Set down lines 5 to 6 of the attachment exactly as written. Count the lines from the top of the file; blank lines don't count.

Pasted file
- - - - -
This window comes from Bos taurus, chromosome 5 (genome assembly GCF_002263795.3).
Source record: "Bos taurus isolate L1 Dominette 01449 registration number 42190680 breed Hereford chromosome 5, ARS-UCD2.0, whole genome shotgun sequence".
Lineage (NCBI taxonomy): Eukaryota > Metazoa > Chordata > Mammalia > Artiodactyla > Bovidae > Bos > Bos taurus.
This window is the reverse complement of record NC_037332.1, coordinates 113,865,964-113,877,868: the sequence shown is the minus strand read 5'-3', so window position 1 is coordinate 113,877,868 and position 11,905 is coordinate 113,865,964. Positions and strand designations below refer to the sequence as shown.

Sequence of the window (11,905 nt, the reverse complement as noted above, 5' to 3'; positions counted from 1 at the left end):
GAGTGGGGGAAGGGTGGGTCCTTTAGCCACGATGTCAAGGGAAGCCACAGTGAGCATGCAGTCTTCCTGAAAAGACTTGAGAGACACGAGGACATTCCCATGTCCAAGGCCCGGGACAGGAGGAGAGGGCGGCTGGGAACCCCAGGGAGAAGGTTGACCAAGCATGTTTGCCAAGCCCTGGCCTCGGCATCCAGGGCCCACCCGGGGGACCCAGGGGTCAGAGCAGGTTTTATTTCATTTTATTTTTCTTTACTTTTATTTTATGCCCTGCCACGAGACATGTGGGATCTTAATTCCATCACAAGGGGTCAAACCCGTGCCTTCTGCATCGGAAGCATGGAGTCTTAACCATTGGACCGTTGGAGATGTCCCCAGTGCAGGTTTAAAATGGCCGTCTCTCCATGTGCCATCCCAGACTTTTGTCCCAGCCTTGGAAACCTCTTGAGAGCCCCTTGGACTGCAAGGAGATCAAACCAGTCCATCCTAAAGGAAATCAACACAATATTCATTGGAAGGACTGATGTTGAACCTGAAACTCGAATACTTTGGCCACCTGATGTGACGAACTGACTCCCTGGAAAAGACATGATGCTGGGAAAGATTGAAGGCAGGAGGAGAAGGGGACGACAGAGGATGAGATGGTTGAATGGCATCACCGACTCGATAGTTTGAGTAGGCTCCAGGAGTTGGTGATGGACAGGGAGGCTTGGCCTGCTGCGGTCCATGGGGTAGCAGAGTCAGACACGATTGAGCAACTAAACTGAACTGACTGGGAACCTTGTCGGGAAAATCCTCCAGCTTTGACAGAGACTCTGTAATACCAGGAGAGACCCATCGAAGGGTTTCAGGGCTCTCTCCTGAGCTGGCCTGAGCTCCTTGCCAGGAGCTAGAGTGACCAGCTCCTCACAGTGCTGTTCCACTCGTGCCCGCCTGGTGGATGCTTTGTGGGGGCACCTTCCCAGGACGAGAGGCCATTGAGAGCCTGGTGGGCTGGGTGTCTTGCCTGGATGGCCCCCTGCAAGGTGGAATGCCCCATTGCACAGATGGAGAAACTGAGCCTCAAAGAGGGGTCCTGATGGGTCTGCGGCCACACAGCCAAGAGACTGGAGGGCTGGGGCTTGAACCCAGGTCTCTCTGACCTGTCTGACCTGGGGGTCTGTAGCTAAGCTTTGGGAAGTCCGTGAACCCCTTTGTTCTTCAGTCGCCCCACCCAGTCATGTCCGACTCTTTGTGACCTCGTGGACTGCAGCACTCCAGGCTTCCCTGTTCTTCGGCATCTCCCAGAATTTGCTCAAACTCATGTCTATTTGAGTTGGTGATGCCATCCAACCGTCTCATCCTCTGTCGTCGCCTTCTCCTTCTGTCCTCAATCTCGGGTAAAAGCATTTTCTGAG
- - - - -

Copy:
Sequence of the window (11,905 nt, the reverse complement as noted above, 5' to 3'; positions counted from 1 at the left end):
GAGTGGGGGAAGGGTGGGTCCTTTAGCCACGATGTCAAGGGAAGCCACAGTGAGCATGCAGTCTTCCTGAAAAGACTTGAGAGACACGAGGACATTCCCATGTCCAAGGCCCGGGACAGGAGGAGAGGGCGGCTGGGAACCCCAGGGAGAAGGTTGACCAAGCATGTTTGCCAAGCCCTGGCCTCGGCATCCAGGGCCCACCCGGGGGACCCAGGGGTCAGAGCAGGTTTTATTTCATTTTATTTTTCTTTACTTTTATTTTATGCCCTGCCACGAGACATGTGGGATCTTAATTCCATCACAAGGGGTCAAACCCGTGCCTTCTGCATCGGAAGCATGGAGTCTTAACCATTGGACCGTTGGAGATGTCCCCAGTGCAGGTTTAAAATGGCCGTCTCTCCATGTGCCATCCCAGACTTTTGTCCCAGCCTTGGAAACCTCTTGAGAGCCCCTTGGACTGCAAGGAGATCAAACCAGTCCATCCTAAAGGAAATCAACACAATATTCATTGGAAGGACTGATGTTGAACCTGAAACTCGAATACTTTGGCCACCTGATGTGACGAACTGACTCCCTGGAAAAGACATGATGCTGGGAAAGATTGAAGGCAGGAGGAGAAGGGGACGACAGAGGATGAGATGGTTGAATGGCATCACCGACTCGATAGTTTGAGTAGGCTCCAGGAGTTGGTGATGGACAGGGAGGCTTGGCCTGCTGCGGTCCATGGGGTAGCAGAGTCAGACACGATTGAGCAACTAAACTGAACTGACTGGGAACCTTGTCGGGAAAATCCTCCAGCTTTGACAGAGACTCTGTAATACCAGGAGAGACCCATCGAAGGGTTTCAGGGCTCTCTCCTGAGCTGGCCTGAGCTCCTTGCCAGGAGCTAGAGTGACCAGCTCCTCACAGTGCTGTTCCACTCGTGCCCGCCTGGTGGATGCTTTGTGGGGGCACCTTCCCAGGACGAGAGGCCATTGAGAGCCTGGTGGGCTGGGTGTCTTGCCTGGATGGCCCCCTGCAAGGTGGAATGCCCCATTGCACAGATGGAGAAACTGAGCCTCAAAGAGGGGTCCTGATGGGTCTGCGGCCACACAGCCAAGAGACTGGAGGGCTGGGGCTTGAACCCAGGTCTCTCTGACCTGTCTGACCTGGGGGTCTGTAGCTAAGCTTTGGGAAGTCCGTGAACCCCTTTGTTCTTCAGTCGCCCCACCCAGTCATGTCCGACTCTTTGTGACCTCGTGGACTGCAGCACTCCAGGCTTCCCTGTTCTTCGGCATCTCCCAGAATTTGCTCAAACTCATGTCTATTTGAGTTGGTGATGCCATCCAACCGTCTCATCCTCTGTCGTCGCCTTCTCCTTCTGTCCTCAATCTCGGGTAAAAGCATTTTCTGAG